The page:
The majority of the current US fighter jets are based on ideas from the 1960s and designs from the 1970s. The F-16 went into full scale development in 1975. Prior to this was design, prototyping, and vendor competition. That’s an old plane! What else from the 70s do you still use as part of your daily life? Not much.

fighter-jet-63028_960_720
1960s and 70s design: the F-16

To put that in perspective, here’s a car from the same vintage (in fact from 1977):

1970s design: Oldsmobile
1970s design: Oldsmobile

Don’t see many of those driving around today, do you?

But here’s what you will see, the most technologically advanced 4th generation fighter in the world:

1970s F-16 design packing spanking-new tech - F-16V
1970s F-16 design packing spanking-new tech – F-16V

The Top 3 IoT Devices in Aviation Right Now

Introducing the F-16V: How IoT is the Game-Changer for the F-16 Platform

The answer is the new F-16V.

“The Lockheed Martin F-16V is the latest and most advanced F-16 on the market today. The F-16V configuration includes numerous enhancements designed to keep the F-16 at the forefront of international security, strengthening its position as the world’s foremost combat-proven 4th Generation multi-role fighter aircraft.” Lockheed Martin

Here’s a quick summary of the upgrades:

  • Integrated capabilities through data link (here’s a technical document on the voice and data link network used, including the F-16V’s Link-16)
  • Modern avionics designed to fuse data and improve the pilot’s situational awareness
  • Large, high resolution display
  • High-volume, high-speed data bus
  • Enhanced radar and battlespace awareness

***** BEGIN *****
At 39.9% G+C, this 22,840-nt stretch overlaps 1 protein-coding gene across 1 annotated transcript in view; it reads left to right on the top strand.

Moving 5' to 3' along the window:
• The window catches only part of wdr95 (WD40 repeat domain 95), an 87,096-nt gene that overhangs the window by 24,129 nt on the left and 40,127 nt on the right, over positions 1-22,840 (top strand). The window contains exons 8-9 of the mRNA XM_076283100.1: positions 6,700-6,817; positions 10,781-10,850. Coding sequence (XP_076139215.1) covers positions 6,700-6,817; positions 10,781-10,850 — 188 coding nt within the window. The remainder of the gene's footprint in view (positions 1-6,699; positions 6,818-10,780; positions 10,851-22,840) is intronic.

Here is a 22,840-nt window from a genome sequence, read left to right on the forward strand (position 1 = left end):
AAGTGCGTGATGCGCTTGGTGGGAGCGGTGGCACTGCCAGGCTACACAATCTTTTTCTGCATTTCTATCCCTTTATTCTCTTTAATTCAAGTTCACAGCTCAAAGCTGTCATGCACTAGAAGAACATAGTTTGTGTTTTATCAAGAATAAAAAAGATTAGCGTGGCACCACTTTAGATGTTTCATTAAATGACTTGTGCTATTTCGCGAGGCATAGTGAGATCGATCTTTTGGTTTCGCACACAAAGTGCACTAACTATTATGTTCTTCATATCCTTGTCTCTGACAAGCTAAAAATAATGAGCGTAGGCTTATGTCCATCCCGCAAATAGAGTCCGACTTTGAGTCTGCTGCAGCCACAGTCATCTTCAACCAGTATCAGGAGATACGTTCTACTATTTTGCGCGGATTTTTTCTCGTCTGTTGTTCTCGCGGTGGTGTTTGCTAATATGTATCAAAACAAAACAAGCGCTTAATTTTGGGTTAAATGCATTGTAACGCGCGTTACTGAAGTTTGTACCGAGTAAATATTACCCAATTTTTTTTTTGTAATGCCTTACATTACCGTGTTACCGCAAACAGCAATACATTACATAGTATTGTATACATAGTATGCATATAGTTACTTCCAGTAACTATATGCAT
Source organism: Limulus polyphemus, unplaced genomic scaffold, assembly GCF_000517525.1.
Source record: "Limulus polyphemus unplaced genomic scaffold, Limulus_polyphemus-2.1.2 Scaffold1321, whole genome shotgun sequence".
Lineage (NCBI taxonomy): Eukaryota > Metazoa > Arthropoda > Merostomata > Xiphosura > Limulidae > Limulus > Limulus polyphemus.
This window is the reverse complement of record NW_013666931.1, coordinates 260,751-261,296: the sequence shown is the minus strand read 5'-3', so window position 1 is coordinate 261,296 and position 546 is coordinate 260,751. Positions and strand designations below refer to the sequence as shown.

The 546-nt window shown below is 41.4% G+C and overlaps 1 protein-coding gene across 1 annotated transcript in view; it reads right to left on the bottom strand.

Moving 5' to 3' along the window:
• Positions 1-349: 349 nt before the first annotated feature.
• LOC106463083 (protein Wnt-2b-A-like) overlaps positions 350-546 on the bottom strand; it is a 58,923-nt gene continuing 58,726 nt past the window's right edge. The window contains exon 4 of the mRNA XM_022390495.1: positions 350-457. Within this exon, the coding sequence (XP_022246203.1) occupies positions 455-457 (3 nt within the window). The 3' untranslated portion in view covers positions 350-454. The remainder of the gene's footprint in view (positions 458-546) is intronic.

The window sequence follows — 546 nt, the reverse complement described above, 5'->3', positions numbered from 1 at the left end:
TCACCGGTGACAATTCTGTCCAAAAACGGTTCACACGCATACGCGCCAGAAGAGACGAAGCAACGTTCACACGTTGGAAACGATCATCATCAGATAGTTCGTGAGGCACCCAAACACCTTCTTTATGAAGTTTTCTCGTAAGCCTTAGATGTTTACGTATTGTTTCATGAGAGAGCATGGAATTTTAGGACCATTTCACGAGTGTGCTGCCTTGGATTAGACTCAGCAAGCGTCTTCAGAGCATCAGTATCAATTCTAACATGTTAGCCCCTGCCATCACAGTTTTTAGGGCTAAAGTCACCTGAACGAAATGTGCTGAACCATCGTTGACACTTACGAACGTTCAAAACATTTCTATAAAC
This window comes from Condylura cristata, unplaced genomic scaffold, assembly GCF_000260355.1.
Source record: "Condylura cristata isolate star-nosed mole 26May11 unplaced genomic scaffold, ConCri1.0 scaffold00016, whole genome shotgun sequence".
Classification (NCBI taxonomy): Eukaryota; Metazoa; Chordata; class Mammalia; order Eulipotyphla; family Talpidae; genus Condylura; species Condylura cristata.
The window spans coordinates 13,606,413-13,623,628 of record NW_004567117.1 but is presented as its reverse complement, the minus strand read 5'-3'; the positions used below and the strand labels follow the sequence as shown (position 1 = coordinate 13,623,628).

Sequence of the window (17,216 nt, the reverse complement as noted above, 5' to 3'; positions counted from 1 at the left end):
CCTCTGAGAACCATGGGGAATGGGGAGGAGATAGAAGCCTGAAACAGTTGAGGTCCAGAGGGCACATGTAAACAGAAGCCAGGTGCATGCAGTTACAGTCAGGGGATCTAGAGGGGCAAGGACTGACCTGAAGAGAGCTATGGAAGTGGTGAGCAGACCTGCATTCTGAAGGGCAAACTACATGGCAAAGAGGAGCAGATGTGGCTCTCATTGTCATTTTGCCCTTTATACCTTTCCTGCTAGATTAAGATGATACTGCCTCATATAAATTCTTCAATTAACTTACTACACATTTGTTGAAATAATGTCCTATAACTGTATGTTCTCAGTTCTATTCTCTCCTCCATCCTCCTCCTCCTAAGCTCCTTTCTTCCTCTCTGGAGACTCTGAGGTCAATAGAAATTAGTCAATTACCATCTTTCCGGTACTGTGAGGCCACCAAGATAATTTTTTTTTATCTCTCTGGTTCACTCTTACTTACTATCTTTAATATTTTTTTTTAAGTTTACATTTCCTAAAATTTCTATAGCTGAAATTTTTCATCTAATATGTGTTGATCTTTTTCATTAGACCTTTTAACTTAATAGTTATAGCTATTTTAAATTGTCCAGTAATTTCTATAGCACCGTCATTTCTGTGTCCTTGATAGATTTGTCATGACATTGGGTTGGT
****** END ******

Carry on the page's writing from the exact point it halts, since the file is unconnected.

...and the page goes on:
• Auto GCAS (ground collision avoidance system)

This set of upgrades brings advanced networking and data to the F-16. Specifically, it brings much of what the F-35 offers to current platforms:

“In today’s world, we stay connected with our network at all times. The F-35 is no different. Equipped with a sophisticated mission systems suite, it enables seamless communications across the entire fleet in any battlespace. The F-35’s advanced sensor fusion gathers information from the aircraft’s multiple on-board sensors to create a single integrated picture of the battlefield.

Through secure datalinks, this data is automatically shared with other pilots and command and control operating centers, helping not only the F-35 pilot, but all of the allied forces.” Lockheed Martin

See it for yourself in this demo of the new F-16V pilot environment, with Kenn Cooper providing a walk through some of the new features as he flies:

The challenge Big Data and connectivity answers is that of situational awareness

Pilots fly in highly demanding situations. It is physically hard to fly. Visual input is off the charts. Auditory input is constant: warnings, tones, beeps. Plus, pilots have historically verbally shared information they are able to collect, such as targeting data.

The tenants of IoT allow this sensory situation and pilot workload to be greatly improved. No longer are they operating as an individual platform, but as part of a deeply integrated platform of airplanes, ships, satellites, and ground-based solutions.

“Through integration, Luke’s F-16 pilots are learning how to accomplish missions by complementing their toolset with the numerous, new capabilities of the F-35, including stealth and advanced sensors.” SOFMag.com

The F-16V features dramatically improve situational awareness for not only the pilot, but also the rest of the connected battlefield.

Conclusion

To rule the battlefield today, data and connectivity are king. IoT is changing nearly every sector, but it is delivering fascinating advances in military application, hopefully improving outcomes and reducing the duration and reach of conflicts.